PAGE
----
“You know what? You can’t be a ‘Black Man’ in prison.” Negative impositions of Blackness, grounded in the myths of Black Criminality, shape assessments of risk and rehabilitation within the scriptural economy of the contemporary prison. This creates a rehabilitative colour line that results in specific forms of narrative labour, whereby prisoners attempt to control the recording and interpretation of their Black identities. From Social Relations, to Appearance, to Language Use, more of the life of a Black prisoner is interpreted negatively than other prisoners. This paper explores how Black lifers, are forced to adopt narrative labours that ‘whiten’ their ‘Blackness’ in order to mitigate their perceived risk and navigate the prison’s pathways to release. This article is based on quasi-ethnographic field work conducted in two prison sites between 2011 and 2014 in which more than 120 indeterminately sentenced prisoners were consulted.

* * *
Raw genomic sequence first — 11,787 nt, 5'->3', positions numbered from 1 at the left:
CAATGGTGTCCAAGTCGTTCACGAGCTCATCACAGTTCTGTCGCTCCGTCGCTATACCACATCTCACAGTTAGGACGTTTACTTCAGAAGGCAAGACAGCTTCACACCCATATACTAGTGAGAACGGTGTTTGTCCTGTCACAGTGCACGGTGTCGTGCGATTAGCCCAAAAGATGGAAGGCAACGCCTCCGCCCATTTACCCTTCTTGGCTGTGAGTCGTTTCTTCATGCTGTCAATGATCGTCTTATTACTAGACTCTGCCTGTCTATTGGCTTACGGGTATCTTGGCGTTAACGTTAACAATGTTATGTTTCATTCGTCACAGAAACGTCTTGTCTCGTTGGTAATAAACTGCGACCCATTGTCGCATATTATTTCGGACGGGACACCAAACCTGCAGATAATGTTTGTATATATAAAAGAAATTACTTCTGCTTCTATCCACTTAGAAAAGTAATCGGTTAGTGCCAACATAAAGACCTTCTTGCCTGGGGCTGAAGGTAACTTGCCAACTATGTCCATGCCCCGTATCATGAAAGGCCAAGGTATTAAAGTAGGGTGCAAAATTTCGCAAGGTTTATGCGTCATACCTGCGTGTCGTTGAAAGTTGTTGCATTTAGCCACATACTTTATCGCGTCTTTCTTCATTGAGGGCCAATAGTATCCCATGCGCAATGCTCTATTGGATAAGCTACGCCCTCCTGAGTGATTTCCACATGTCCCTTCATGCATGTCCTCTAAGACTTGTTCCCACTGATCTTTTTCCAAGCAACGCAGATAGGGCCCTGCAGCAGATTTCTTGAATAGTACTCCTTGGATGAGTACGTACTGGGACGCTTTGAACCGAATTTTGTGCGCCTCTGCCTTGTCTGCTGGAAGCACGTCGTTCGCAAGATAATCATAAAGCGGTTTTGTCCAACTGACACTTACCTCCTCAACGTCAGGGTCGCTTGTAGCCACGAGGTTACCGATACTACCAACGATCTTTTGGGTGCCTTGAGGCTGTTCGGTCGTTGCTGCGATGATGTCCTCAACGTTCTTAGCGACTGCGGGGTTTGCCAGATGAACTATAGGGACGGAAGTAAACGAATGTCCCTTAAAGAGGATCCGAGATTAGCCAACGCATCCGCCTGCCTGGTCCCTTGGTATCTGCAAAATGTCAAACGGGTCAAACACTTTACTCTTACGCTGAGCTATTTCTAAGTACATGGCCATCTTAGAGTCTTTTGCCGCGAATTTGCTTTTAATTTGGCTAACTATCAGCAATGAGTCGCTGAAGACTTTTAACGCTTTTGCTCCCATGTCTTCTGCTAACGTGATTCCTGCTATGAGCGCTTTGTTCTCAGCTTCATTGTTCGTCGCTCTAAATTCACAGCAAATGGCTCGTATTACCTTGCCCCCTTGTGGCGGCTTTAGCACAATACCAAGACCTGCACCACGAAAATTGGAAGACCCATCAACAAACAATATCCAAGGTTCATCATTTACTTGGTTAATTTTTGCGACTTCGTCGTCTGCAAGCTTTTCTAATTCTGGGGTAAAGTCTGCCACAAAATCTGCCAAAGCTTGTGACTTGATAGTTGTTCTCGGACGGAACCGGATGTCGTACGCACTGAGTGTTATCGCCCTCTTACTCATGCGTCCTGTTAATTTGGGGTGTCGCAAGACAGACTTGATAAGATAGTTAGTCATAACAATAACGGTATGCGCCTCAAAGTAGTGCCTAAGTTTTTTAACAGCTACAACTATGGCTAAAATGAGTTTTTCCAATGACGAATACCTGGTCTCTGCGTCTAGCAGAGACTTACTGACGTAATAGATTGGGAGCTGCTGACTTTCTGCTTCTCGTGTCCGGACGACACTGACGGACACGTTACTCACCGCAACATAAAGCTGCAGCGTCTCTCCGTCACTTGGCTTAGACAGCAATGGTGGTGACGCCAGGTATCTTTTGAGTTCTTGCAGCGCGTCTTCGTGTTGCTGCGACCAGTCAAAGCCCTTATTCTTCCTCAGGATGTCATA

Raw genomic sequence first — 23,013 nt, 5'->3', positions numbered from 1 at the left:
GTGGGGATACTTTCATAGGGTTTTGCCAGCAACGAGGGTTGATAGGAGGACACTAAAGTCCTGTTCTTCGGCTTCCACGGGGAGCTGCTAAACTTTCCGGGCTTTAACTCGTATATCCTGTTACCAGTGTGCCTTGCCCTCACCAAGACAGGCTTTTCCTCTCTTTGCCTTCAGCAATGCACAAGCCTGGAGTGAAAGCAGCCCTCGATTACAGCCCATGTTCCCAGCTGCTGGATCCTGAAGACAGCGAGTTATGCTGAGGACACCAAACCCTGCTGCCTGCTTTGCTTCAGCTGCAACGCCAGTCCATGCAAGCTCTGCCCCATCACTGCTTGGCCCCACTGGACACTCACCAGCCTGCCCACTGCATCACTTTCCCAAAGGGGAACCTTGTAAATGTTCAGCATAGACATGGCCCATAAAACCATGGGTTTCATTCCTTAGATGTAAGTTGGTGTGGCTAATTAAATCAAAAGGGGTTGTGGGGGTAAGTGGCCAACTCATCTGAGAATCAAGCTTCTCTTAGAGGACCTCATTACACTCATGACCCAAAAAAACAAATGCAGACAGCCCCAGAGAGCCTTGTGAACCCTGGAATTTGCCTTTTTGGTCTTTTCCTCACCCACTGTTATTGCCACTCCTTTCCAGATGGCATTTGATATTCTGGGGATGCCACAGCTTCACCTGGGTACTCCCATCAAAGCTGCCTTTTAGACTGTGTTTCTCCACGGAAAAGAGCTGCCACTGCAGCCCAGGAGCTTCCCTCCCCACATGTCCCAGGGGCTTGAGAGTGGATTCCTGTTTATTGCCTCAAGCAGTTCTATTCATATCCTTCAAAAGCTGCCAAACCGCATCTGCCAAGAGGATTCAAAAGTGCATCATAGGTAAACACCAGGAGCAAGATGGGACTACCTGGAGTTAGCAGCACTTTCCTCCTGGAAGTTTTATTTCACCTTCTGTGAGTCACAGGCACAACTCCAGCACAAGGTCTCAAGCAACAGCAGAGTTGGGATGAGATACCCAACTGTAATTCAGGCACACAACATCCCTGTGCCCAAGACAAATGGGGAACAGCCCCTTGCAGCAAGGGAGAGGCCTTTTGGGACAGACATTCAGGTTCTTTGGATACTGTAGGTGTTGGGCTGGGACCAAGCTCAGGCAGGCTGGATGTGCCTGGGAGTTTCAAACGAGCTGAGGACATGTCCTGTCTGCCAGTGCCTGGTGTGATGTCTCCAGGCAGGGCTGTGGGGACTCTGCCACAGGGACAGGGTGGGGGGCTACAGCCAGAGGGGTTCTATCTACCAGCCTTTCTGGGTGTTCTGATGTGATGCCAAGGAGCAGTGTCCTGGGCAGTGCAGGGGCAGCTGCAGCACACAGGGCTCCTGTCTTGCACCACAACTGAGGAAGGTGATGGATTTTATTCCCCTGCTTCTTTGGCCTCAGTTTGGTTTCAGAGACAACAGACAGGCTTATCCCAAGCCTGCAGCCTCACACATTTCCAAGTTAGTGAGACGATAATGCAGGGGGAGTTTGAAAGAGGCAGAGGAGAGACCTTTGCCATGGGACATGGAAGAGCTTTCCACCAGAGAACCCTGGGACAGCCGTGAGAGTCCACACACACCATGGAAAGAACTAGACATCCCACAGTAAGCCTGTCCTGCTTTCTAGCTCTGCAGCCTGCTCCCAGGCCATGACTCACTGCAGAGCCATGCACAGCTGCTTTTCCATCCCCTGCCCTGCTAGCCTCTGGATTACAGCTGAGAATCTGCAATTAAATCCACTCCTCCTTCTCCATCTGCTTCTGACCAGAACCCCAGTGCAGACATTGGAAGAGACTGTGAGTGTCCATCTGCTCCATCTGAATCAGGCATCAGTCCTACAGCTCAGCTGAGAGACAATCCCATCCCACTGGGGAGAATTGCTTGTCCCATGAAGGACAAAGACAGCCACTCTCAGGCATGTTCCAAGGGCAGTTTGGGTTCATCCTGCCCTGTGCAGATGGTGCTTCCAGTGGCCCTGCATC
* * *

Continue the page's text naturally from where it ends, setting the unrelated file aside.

Warr, J. (2022). Whitening Black Men: Narrative Labour and the Scriptural Economics of Risk and Rehabilitation. British Journal of Criminology, Article azac066. https://doi.org/10.1093/bjc/azac066